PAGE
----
Today is Holy Saturday and as a kid, I remember it as thank God, we don’t have to go to church today, we can eat what we want and tomorrow although a going-to-Mass day would still be a celebration.  My girlfriends were allowed to gather but it was supposed to be a day of quiet play and I remember so clearly, sitting on my front steps playing ball and jacks with my two best friends.

This year Saturday is also the second night of Passover and we are on our way to Brooklyn to join in a non-religious Seder meal at my sister-in-law’s.   They will read from a Haggadah, however it will be devoid of any reference to God.  Mmmm unusual…but befitting of their own atheistic beliefs.

Tomorrow is Easter, the hat is ready, the outfit sort of picked out.  Photos to follow.

A Zissen Pesach and Happy Easter to all.

Read Full Post »

DSC04059 Six-Word Memoir banners

Six Word Banners

Well that’s me and sorry that my six word title had nothing to do with today’s (OK yesterday’s) Six Word Memoir theme which if you recall was about love and relationships (of all kinds).   So first let’s get to those clever gems sent in by some of my readers:

Rich is coming home. Thank goodness! – Susan Celtic Lady

She better be the last one! – Spinny Liberal

I loved. I lost. Leaving Vegas. – Weez

Listen to gut when wavering – Heide

Can’t wait till tomorrow. Maya Thursday! – Anonymous

Second marriage – my best friend forever. – Me

Since last Monday, a couple of other events have occurred;  First off, we had April15th, the dreaded Income Tax Due Day come and go with a blessed 3 day extension, Passover began and Spring showed itself for maybe 2 of the last 7 days.  Here are some Six Word Memoirs reflecting this past week.

Tax day, Ocean Grove, no line! – Heide

No more pancakes. Thank you Passover! – Lauren

Tennis, lunch, read, nap, dinner, bed –Heather

I do think themes are a good way to get you thinking about summing up an experience in just six words, no more, no less.  This week is a continuation of Passover and ends in Easter, not to mention some people are on Spring break.  Let’s try to come up with something along those lines.  AND remember there REALLY IS A SIX WORD PROJECT  online at Smith Magazine.  The editor and publisher ACTUALLY stopped by the blog one Monday and read what we have been doing and encouraged all of you to visit the site and post your own Six Word Memoir.  www.smithmag.net

See you all in the blogasphere.

Read Full Post »

Passover Seder Plate

The Seder Plate

During Passover, it is custom and tradition in the Jewish culture  to invite friends to share a Passover Seder meal;  especially friends who are in need or alone and additionally inviting a goy, (shikse in my case) to join is a way to extend the hand of friendship.  Lucky for me I have good friends!  Susan and Jim invited me to join them tomorrow evening for a Passover meal, not a full-blown Seder but that’s ok with me.

Last year I posted a blog about the story of the Seder and a bit of an Italian Easter thrown in.  You might enjoy reading it:   https://pbenjay.wordpress.com/2010/03/30/why-is-this-night-different-from-all-other-nights/you will have to copy and paste this link.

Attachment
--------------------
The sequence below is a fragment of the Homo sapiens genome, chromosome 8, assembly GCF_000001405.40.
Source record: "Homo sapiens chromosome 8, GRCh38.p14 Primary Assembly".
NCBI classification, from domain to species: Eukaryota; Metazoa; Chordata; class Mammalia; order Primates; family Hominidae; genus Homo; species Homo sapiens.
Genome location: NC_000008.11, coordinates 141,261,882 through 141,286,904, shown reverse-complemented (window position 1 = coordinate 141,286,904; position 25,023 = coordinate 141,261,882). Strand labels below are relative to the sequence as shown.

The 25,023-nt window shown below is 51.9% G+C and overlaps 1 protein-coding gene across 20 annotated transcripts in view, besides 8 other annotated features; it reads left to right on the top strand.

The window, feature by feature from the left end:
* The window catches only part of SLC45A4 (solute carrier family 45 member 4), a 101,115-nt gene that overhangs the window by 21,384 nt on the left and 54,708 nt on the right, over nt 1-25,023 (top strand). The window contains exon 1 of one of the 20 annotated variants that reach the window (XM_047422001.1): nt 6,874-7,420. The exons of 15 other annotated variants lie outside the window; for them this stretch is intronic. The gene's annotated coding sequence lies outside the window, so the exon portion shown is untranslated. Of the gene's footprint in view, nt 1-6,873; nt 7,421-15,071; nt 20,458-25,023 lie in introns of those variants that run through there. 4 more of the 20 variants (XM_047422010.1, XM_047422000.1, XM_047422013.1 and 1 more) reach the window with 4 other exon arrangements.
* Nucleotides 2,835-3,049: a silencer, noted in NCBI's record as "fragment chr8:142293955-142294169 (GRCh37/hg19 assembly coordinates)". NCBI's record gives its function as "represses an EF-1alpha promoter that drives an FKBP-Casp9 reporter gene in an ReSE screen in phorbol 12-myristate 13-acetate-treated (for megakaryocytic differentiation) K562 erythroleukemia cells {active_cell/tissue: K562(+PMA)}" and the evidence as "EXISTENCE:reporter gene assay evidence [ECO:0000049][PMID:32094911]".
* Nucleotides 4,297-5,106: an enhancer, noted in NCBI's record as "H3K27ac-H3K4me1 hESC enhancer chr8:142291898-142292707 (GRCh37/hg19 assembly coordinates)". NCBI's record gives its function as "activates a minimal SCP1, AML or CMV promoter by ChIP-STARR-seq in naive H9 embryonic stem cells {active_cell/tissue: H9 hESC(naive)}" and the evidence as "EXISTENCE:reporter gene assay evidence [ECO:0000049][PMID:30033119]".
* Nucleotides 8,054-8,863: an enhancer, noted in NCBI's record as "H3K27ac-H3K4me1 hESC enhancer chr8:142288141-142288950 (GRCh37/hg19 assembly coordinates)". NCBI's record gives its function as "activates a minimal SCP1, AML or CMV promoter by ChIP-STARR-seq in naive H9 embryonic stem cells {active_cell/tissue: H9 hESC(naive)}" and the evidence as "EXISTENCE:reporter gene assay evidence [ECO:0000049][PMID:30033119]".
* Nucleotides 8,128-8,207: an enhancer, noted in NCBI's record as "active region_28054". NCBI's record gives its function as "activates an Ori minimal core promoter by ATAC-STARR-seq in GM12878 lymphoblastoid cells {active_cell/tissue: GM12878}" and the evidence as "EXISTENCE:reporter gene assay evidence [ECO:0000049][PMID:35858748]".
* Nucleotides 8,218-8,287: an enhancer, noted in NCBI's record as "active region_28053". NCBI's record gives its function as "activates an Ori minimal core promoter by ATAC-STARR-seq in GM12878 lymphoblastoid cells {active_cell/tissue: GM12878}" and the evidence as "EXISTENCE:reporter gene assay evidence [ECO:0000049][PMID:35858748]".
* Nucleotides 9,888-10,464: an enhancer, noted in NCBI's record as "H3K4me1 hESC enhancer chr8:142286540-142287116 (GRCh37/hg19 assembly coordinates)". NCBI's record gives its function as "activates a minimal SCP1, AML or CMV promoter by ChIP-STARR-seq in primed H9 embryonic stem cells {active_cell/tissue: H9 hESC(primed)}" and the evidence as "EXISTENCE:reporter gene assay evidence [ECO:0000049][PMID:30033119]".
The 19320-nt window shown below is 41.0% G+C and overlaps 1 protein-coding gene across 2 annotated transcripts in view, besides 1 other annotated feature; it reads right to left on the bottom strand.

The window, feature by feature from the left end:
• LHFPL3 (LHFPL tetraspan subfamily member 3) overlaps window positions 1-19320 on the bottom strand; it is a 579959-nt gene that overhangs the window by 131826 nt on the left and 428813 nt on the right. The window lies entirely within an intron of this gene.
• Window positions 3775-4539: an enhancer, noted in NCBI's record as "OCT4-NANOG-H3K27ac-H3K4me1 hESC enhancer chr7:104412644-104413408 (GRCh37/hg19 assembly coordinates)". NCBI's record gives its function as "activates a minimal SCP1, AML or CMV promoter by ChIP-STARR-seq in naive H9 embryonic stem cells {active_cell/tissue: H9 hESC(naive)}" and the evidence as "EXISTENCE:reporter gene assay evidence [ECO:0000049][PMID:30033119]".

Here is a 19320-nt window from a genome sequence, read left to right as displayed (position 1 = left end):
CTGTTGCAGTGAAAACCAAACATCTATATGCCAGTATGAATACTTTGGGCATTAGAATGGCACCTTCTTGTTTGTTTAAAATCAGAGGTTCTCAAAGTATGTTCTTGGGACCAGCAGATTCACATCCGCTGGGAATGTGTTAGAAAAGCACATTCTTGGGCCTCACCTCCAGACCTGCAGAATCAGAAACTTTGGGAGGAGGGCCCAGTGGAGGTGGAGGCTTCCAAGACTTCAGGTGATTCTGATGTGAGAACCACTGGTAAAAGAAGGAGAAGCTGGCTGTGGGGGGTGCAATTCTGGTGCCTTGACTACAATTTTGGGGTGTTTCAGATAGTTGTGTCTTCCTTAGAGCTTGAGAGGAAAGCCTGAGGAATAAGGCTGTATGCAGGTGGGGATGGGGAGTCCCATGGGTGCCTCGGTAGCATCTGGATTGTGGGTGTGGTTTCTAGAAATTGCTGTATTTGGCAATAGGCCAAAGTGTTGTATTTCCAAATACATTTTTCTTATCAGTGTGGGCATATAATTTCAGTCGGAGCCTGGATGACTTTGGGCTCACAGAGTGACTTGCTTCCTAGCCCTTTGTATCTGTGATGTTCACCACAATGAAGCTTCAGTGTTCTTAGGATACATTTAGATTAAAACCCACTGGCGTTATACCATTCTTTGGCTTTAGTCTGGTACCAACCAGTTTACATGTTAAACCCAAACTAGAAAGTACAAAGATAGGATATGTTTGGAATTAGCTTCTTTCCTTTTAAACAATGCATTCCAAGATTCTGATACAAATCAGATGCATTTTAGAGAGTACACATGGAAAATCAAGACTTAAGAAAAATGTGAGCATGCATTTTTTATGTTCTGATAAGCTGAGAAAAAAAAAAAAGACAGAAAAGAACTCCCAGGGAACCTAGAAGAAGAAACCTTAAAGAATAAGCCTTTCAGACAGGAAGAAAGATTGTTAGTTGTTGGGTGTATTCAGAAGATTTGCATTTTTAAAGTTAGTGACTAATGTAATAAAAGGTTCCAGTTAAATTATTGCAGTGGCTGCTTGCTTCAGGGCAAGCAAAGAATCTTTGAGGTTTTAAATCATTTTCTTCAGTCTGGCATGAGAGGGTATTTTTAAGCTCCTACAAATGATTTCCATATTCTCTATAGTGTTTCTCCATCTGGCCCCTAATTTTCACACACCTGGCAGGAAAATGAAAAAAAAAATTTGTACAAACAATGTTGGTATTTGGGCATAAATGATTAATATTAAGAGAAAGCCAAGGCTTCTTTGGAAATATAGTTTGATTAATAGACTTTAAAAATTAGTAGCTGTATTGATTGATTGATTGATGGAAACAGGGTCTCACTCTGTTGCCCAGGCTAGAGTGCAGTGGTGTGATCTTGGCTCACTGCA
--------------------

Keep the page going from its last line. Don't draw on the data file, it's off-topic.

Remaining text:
Yiddish phrases every Goy should know especially if they happened to be invited to a Seder.  And this is a good post to read if you are going to attend:  https://pbenjay.wordpress.com/2010/09/04/ten-yiddish-words-every-goy-should-know-2/   Copy and paste.

You’ll know you are NOT at a Seder if during the evening meal, the conversation is peppered with some or all of these  Yiddish words:

kvetsh To complain, whine or fret.

mishegas:  Insanity or craziness

shlemiel: a clumsy or inept person-the kind of person who always spills his soup.

shlimazel:  someone with constant bad luck – the person the shlemiel spills his soup on.

shmendrick:  a jerk, or stupid person

tsuris:  serious troubles, not just minor annoyances

plotz:to explode in aggravation.

Have a Zeisen Pasach and for heaven’s sake, watch out for the 7 plagues.

Read Full Post »

Well for one thing I didn’t have to cook! And yes that can be a blessing!! We were invited to participate in a Seder dinner hosted by one of our friends.  A delightful evening with excellent food and old friends as well as some new.

Tonight ( I started to write this last night)  is the first night of Passover and it is quite powerful to think that all over the world where ever Jews have gathered together, the ritualistic meal and ceremony being celebrated will be virtually identical.  There are variations;  shortened versions, some more religious and some more guest interactive than others.  Over the years I’ve been privileged to attend many Seders and I’m partial to the full blown ceremony – where there is a leader and all of the guests read a passage from the Haggadah.  Our friend, Ellen always hosted the most elaborate and meaningful Seder dinners.  The table is set traditionally and explanations are given for the meaning of the symbolic foods and tableware.  It’s true that this type of Seder can lead to some seat squirming by the younger set and there is a point where you get really hungry and hope that the gifilte fish will be coming out of the kitchen soon!! But I ‘m Catholic and old enough to have been raised with the Latin Mass  and I like ceremony…. High Mass with its incense is still a clear memory in my mind.  I digress slightly….  Passover is the story of celebrating the freedom the Jews obtained when they fled Egypt.  Passover is literally the story of the Angel of Death passing over the households that had the blood of the Paschal lamb above the doorway indicating that there were Jews living there and the first born male should be spared from the Tenth Plague.  The Seder plate, a traditional platter on the table holds the following items: Maror – the bitter herb symbolizing the bitterness of their slavery, Karpas – the vegetable, usually parsley which is dipped into salt water (symbolizing the tears of slavery) as an appetizer dates back to biblical times, Charoset –apples, nuts, spices ground together and mixed with wine symbolizes the mortar the Hebrew slaves used to build the Egyptian structures, Zeroa – shank bone of a lamb symbolizing the Paschal lamb sacrificed for Passover, and Beitzah- a roasted egg symbolizing mourning of the loss of the Temple and also spring, the season when Passover is celebrated.  There is Matzoh served in lieu of any bread because when the Jews fled Egypt they didn’t have any time to leaven their bread.  Conservative Jews refrain from eating any leavened bread for the full week of Passover.